Is there a way to determine caliber from the headstamp of war production Axis ammunition? The headstamp includes the maker code, year, St+(coated steel case) and lot or batch number. It appears to be 9mm parabellum, but just wanted to know for future research.
First of all, welcome to the forum.
On German militarily production the caliber was not on the case.
As you mentioned correctly, the code of the factory who made the case.
The material S* (brass) or steel (mat code, St or St+), Lot number and year.
Very broad question! Some, but not all, Italian 9x19mm ammunition for the Berretta M38 machine pistol from WWII is marked “9M38” on the headstamp. Other calibers do not as best I can recall. Some Japanese ammunition like the 7.7mm rimmed has the caliber, but most other calibers do not. Again, this is just my impression. others can give you a much more detail answer.
Generally, I think you will find that very little military ammunition has the caliber marked on the headstamp, from WWI or WWII or since. The average soldier sees very few different calibers he has to worry about, and better be able to identify these without having to look at the headstamp. There are some exceptions, but they are relativelhy rare.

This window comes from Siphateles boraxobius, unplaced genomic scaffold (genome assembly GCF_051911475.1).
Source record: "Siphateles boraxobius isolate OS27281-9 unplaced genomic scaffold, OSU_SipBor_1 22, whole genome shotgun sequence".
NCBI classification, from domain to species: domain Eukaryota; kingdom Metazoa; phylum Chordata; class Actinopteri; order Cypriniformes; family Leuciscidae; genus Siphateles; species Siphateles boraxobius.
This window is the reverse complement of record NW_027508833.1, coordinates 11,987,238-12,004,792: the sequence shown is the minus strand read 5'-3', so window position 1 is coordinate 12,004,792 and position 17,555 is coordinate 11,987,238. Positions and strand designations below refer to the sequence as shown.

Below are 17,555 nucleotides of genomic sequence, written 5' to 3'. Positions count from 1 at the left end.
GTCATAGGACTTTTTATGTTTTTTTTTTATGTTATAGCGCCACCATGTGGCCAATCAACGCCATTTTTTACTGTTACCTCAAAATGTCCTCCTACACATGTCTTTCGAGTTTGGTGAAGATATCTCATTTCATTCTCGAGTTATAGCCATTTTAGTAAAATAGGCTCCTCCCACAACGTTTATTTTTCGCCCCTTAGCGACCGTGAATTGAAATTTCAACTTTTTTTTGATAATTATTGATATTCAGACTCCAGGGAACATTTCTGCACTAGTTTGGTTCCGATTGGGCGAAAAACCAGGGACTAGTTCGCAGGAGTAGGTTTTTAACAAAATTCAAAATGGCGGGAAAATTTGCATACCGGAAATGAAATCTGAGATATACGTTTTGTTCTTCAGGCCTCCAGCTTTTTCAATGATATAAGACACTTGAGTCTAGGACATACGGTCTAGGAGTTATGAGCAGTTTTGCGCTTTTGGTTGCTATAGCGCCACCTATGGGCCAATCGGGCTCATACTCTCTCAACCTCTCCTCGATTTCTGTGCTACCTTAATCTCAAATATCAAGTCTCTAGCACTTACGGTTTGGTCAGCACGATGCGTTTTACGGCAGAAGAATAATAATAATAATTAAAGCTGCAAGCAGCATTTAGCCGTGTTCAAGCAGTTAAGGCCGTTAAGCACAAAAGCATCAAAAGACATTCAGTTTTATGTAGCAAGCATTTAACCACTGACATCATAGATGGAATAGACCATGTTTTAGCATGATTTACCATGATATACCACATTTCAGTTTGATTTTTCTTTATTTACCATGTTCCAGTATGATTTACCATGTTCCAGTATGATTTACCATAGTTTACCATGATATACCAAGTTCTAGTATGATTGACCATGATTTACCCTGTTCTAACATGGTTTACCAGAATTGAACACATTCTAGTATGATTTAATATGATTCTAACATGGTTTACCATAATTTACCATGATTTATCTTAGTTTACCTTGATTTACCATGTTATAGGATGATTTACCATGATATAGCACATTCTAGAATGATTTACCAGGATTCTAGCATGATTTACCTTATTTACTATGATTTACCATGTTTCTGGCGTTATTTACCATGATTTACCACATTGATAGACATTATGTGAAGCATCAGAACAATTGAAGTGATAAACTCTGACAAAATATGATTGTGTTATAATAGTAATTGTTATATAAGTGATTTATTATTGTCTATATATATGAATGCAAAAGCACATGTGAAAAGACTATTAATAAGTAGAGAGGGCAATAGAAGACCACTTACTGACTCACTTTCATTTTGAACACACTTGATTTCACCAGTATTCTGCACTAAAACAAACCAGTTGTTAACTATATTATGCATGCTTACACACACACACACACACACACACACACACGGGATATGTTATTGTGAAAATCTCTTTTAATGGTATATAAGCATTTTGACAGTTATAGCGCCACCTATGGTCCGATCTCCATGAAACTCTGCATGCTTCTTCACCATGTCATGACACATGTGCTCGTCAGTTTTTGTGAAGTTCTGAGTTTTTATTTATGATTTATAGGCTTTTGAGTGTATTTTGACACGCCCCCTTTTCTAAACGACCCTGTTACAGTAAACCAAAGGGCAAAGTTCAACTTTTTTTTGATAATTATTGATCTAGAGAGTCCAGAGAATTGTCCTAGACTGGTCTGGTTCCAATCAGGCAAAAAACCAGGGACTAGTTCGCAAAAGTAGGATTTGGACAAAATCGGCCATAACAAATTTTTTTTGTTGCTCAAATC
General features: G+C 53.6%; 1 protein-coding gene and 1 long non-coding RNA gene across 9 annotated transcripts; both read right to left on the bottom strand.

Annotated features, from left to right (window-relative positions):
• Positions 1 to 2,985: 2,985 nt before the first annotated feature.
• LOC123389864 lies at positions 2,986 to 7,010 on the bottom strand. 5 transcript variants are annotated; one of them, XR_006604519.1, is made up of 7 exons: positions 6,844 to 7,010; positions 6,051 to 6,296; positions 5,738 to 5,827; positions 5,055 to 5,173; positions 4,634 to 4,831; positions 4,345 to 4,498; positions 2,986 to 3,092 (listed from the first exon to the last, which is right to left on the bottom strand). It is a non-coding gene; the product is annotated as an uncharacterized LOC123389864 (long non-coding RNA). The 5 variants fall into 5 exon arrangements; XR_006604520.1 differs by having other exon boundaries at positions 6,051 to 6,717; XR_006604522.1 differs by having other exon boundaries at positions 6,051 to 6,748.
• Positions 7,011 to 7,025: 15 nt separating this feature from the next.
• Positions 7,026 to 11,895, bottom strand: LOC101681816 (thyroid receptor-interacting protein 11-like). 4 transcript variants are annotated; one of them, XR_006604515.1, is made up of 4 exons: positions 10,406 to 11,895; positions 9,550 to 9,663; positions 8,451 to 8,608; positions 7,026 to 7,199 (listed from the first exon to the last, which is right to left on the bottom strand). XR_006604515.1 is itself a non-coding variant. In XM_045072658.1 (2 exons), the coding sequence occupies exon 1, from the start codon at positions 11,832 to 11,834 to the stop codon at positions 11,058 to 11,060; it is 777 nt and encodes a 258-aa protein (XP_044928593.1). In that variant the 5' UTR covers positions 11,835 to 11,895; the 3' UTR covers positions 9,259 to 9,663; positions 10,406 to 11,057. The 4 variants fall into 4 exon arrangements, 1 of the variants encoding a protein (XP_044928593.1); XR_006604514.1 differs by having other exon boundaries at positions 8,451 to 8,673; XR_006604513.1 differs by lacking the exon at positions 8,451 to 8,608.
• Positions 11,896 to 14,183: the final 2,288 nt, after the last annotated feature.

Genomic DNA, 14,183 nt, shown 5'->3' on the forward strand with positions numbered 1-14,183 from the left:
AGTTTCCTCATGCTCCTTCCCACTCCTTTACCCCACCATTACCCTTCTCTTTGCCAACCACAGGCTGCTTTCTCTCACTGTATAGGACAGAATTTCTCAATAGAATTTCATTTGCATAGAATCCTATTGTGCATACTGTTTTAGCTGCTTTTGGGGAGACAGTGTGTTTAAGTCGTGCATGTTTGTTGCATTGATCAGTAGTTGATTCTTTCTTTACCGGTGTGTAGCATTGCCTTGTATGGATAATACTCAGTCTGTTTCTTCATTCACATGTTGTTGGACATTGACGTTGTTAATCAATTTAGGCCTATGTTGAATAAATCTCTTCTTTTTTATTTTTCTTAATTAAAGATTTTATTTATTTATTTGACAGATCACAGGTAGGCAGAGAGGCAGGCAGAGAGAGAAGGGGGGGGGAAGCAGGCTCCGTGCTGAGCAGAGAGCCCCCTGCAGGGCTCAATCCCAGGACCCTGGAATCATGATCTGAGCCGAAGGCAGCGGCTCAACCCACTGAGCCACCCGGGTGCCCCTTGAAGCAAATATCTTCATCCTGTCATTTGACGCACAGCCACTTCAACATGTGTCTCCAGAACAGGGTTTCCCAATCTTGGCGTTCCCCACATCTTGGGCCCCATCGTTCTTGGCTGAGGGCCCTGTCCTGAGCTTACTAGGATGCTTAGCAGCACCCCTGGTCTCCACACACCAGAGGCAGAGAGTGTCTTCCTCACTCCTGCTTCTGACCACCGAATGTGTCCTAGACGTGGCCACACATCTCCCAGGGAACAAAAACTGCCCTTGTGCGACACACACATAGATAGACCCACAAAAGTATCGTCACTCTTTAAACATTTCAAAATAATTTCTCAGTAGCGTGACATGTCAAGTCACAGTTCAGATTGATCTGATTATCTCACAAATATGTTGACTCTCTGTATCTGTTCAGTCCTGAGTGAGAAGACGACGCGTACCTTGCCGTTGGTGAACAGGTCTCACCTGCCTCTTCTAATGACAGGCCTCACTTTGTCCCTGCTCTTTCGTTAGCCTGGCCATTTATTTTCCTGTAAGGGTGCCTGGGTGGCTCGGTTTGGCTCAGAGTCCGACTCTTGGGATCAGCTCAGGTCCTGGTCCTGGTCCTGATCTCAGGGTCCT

Thank you to Lew and Dutch. I know determining war production ammo can be difficult. I understand that sometimes even eroneous information was stamped on ammo and guns to keep the allies from figuring out where productions facilities were and dropping a multitude of large, irritating bombs on the plants. Just makes it that much more fun to dig around though. You meet interesting people and make some good contacts. Have a Merry Christmas.
Fake or erroneous information on ammunition is actually pretty rare, and usually only done to disguise the national origin of a country. Most often this is done to hide supply to one or more sides in a civil conflict, or to a country covered by an international embargo. Coded ammo is much more common. It is not done to give erroneous info, but to hide the number and/or location of ammunition factories.